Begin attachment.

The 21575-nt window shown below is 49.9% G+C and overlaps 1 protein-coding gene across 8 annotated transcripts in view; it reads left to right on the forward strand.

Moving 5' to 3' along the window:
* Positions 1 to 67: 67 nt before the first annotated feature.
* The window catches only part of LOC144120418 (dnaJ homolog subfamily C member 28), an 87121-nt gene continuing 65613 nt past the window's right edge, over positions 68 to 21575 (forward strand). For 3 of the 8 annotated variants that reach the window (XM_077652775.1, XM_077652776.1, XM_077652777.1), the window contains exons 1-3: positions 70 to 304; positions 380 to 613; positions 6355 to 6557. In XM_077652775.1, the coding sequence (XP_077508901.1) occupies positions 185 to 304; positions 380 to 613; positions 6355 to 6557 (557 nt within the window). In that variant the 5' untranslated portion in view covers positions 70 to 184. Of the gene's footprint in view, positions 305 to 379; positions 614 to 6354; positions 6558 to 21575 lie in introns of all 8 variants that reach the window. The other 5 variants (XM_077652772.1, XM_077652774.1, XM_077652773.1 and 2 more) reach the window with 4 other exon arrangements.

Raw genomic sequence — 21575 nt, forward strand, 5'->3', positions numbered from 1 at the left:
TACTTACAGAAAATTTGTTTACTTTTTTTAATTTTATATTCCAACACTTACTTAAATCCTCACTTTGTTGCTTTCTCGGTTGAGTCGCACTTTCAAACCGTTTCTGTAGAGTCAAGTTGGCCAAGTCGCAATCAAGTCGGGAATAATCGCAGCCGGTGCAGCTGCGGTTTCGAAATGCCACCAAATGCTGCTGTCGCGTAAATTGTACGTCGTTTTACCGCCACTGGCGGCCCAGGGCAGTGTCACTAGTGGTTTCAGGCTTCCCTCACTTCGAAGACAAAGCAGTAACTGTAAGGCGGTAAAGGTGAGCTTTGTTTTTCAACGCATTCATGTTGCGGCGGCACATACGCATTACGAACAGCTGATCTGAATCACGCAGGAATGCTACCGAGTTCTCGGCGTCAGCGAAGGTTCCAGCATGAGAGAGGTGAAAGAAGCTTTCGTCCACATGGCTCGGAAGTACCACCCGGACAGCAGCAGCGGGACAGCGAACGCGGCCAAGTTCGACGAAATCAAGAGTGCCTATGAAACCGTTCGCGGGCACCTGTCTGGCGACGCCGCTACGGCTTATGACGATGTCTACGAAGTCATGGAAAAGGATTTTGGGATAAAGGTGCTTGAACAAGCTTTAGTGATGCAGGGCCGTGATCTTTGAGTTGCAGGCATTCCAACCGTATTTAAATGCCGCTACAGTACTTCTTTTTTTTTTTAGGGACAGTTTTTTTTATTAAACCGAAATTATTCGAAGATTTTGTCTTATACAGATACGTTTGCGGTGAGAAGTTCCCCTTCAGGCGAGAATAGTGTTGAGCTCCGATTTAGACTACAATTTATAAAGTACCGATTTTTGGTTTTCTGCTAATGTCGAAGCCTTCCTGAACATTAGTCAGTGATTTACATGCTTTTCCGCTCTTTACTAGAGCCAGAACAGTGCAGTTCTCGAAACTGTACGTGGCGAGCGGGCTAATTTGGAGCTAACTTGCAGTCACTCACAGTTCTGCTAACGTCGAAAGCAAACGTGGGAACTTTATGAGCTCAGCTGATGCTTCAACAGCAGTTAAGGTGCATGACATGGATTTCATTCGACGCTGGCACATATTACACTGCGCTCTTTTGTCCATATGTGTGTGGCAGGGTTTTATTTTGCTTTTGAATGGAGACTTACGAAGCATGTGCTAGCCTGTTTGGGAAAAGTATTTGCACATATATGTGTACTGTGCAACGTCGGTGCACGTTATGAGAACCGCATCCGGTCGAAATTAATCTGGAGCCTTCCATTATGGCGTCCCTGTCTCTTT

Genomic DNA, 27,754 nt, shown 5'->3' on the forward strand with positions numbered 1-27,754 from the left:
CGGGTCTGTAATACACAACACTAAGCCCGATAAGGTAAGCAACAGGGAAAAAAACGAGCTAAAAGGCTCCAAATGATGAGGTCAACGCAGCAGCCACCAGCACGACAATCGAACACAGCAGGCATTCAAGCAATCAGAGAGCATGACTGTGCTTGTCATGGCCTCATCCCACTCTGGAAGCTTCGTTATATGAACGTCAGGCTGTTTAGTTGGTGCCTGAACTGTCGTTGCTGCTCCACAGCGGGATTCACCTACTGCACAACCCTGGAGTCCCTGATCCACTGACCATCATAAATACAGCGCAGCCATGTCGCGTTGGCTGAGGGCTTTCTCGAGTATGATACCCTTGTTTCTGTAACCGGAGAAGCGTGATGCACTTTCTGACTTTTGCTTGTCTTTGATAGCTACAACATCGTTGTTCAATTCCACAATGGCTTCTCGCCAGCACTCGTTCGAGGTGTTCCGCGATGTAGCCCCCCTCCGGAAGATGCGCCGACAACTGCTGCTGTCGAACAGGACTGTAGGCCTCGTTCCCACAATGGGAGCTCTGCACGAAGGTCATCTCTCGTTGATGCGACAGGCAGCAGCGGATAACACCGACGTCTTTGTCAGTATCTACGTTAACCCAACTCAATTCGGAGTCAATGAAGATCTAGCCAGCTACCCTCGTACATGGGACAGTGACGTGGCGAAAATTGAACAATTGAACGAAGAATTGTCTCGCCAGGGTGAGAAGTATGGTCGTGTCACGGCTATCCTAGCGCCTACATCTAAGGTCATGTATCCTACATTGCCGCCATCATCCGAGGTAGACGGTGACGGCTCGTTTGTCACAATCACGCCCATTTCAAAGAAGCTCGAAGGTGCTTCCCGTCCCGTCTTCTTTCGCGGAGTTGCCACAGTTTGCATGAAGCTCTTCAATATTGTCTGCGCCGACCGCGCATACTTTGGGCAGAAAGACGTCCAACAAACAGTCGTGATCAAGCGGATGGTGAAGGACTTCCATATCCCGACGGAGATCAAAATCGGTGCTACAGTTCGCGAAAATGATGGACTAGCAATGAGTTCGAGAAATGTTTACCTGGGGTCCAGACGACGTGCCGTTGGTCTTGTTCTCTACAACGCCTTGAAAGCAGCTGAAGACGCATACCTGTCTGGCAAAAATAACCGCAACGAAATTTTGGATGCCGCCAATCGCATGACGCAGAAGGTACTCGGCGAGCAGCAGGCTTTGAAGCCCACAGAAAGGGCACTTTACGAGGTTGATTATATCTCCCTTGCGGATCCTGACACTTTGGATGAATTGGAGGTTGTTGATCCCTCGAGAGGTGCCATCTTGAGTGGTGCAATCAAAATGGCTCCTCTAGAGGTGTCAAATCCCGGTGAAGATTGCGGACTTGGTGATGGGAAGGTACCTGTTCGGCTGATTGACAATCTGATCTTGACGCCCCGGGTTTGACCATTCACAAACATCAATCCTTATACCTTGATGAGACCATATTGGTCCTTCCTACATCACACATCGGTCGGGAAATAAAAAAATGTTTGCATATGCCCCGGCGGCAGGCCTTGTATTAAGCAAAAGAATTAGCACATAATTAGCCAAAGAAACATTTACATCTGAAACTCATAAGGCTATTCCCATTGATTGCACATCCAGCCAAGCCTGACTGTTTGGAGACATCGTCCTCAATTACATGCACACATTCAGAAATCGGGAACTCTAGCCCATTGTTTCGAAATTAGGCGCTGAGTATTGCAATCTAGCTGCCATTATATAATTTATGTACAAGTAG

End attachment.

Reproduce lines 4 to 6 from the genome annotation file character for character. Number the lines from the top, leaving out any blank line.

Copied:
* The window catches only part of LOC144120418 (dnaJ homolog subfamily C member 28), an 87121-nt gene continuing 65613 nt past the window's right edge, over positions 68 to 21575 (forward strand). For 3 of the 8 annotated variants that reach the window (XM_077652775.1, XM_077652776.1, XM_077652777.1), the window contains exons 1-3: positions 70 to 304; positions 380 to 613; positions 6355 to 6557. In XM_077652775.1, the coding sequence (XP_077508901.1) occupies positions 185 to 304; positions 380 to 613; positions 6355 to 6557 (557 nt within the window). In that variant the 5' untranslated portion in view covers positions 70 to 184. Of the gene's footprint in view, positions 305 to 379; positions 614 to 6354; positions 6558 to 21575 lie in introns of all 8 variants that reach the window. The other 5 variants (XM_077652772.1, XM_077652774.1, XM_077652773.1 and 2 more) reach the window with 4 other exon arrangements.

Raw genomic sequence — 21575 nt, forward strand, 5'->3', positions numbered from 1 at the left:
TACTTACAGAAAATTTGTTTACTTTTTTTAATTTTATATTCCAACACTTACTTAAATCCTCACTTTGTTGCTTTCTCGGTTGAGTCGCACTTTCAAACCGTTTCTGTAGAGTCAAGTTGGCCAAGTCGCAATCAAGTCGGGAATAATCGCAGCCGGTGCAGCTGCGGTTTCGAAATGCCACCAAATGCTGCTGTCGCGTAAATTGTACGTCGTTTTACCGCCACTGGCGGCCCAGGGCAGTGTCACTAGTGGTTTCAGGCTTCCCTCACTTCGAAGACAAAGCAGTAACTGTAAGGCGGTAAAGGTGAGCTTTGTTTTTCAACGCATTCATGTTGCGGCGGCACATACGCATTACGAACAGCTGATCTGAATCACGCAGGAATGCTACCGAGTTCTCGGCGTCAGCGAAGGTTCCAGCATGAGAGAGGTGAAAGAAGCTTTCGTCCACATGGCTCGGAAGTACCACCCGGACAGCAGCAGCGGGACAGCGAACGCGGCCAAGTTCGACGAAATCAAGAGTGCCTATGAAACCGTTCGCGGGCACCTGTCTGGCGACGCCGCTACGGCTTATGACGATGTCTACGAAGTCATGGAAAAGGATTTTGGGATAAAGGTGCTTGAACAAGCTTTAGTGATGCAGGGCCGTGATCTTTGAGTTGCAGGCATTCCAACCGTATTTAAATGCCGCTACAGTACTTCTTTTTTTTTTTAGGGACAGTTTTTTTTATTAAACCGAAATTATTCGAAGATTTTGTCTTATACAGATACGTTTGCGGTGAGAAGTTCCCCTTCAGGCGAGAATAGTGTTGAGCTCCGATTTAGACTACAATTTATAAAGTACCGATTTTTGGTTTTCTGCTAATGTCGAAGCCTTCCTGAACATTAGTCAGTGATTTACATGCTTTTCCGCTCTTTACTAGAGCCAGAACAGTGCAGTTCTCGAAACTGTACGTGGCGAGCGGGCTAATTTGGAGCTAACTTGCAGTCACTCACAGTTCTGCTAACGTCGAAAGCAAACGTGGGAACTTTATGAGCTCAGCTGATGCTTCAACAGCAGTTAAGGTGCATGACATGGATTTCATTCGACGCTGGCACATATTACACTGCGCTCTTTTGTCCATATGTGTGTGGCAGGGTTTTATTTTGCTTTTGAATGGAGACTTACGAAGCATGTGCTAGCCTGTTTGGGAAAAGTATTTGCACATATATGTGTACTGTGCAACGTCGGTGCACGTTATGAGAACCGCATCCGGTCGAAATTAATCTGGAGCCTTCCATTATGGCGTCCCTGTCTCTTT